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Rasmus Lindstrot, Rene Preusker, and Jürgen Fischer

11, the aerosol optical thickness, and the viewing geometry. 4. Sensitivity studies To determine the sensitivity of MERIS measurements to the individual influencing quantities, radiative transfer calculations were performed, again using the radiative transfer model MOMO. The simulations were analyzed with respect to the influence of surface pressure and other geophysical parameters, like aerosol optical thickness and scale height, surface albedo, and the temperature profile. Additionally, the

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Giuseppe Zibordi, Frédéric Mélin, Jean-François Berthon, Brent Holben, Ilya Slutsker, David Giles, Davide D’Alimonte, Doug Vandemark, Hui Feng, Gregory Schuster, Bryan E. Fabbri, Seppo Kaitala, and Jukka Seppälä

superstructure itself or its shadow. Details on the SeaPRISM sea-viewing measurement sequence were already given elsewhere ( Zibordi et al. 2004 ). However, a summary is also provided here for the benefit of completeness. Each SeaPRISM sea-viewing measurement sequence, which is executed every 30 min within ±4 h of 1200 LT, comprises the following: (i) A series of direct sun measurements E ( λ , θ 0 , ϕ 0 ) acquired at all channels for the determination of the aerosol optical thickness τ a ( λ ), a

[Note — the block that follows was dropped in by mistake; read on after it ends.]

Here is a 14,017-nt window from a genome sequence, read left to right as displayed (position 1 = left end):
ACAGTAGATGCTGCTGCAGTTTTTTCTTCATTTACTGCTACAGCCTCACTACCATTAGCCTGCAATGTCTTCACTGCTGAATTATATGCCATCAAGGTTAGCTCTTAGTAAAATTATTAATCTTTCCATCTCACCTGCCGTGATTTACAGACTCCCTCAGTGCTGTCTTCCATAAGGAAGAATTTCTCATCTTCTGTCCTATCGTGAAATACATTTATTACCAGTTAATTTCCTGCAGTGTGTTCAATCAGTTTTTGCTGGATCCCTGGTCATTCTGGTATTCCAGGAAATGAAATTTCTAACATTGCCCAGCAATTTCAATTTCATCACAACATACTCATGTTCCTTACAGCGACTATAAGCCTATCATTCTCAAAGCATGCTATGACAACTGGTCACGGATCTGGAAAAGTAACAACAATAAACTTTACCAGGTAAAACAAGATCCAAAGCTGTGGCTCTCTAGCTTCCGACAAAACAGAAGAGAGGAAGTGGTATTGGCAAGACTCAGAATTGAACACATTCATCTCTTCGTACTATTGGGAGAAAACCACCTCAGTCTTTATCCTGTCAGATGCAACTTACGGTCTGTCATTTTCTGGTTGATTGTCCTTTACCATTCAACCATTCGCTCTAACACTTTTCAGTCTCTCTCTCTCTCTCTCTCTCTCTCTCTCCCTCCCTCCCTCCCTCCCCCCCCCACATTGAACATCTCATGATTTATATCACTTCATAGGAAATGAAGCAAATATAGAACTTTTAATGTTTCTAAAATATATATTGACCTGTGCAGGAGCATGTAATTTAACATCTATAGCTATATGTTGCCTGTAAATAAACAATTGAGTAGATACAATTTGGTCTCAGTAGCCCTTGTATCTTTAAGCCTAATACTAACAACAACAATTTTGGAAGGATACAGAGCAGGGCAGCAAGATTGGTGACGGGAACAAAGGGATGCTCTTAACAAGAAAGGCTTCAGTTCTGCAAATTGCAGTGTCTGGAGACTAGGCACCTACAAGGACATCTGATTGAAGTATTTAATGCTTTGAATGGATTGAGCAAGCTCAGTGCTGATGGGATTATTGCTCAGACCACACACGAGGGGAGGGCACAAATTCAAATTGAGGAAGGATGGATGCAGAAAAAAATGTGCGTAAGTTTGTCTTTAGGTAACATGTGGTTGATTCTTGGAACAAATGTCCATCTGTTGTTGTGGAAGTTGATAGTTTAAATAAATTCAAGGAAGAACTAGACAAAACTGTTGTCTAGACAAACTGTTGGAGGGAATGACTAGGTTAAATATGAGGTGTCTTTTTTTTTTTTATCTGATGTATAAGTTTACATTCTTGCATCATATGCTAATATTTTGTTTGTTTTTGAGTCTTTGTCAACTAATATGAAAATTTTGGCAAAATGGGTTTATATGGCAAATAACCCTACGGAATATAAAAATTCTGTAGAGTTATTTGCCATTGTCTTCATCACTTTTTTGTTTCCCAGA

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Graeme L. Stephens and Andrew Heidinger

or aerosol which defines the O 2 optical depth above the scattering layer, (iii) the surface albedo, (iv) the scattering phase function, and (v) the pressure thickness of the scattering layer or, more precisely, the optical depth of oxygen in this layer. The relevant conclusions that can be drawn from this study are the following. Crucial to any retrieval scheme that uses input measurables in the form of either I ν and s ν is the sensitivity of these measurables to changes in these five

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Kenneth Sassen, Michael K. Griffin, and Gregory C. Dodd

.19 and0.35, and 0.6 x 10-3 and 1.4 x 10-3 (km sr)-~, respectively. It is estimated that the zenith-subvisual cirruscontained ice crystals of 25 ~m effective diameter at a mean concentration of 25 L-~ and ice mass content of0.2 mg m-3. The threshold cloud optical thickness for visual-versus-invisible cirrus, derived from both broadbandshortwave flux and 0.694 ~m lidar data, is found to be rc ~ 0.03. Such ~ values are comparable to those of 510 km deep stratospheric aerosol clouds of volcanic origin

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J. A. Pudykiewicz and A. P. Dastoor

influence of the sulfate aerosol on opticalproperties of the atmosphere. The measurements ofthe optical thickness of the aerosol layer following theMt. Pinatubo eruption were reported by Stowe et al.(1992) and Valero and Pilewskie (1992). The equivalent information could also be derived with some additional assumptions from the sulfate aerosol concentration calculated by the dynamic model with thechemistry terms. The formula used for this purpose isgiven simply by the vertical integral of the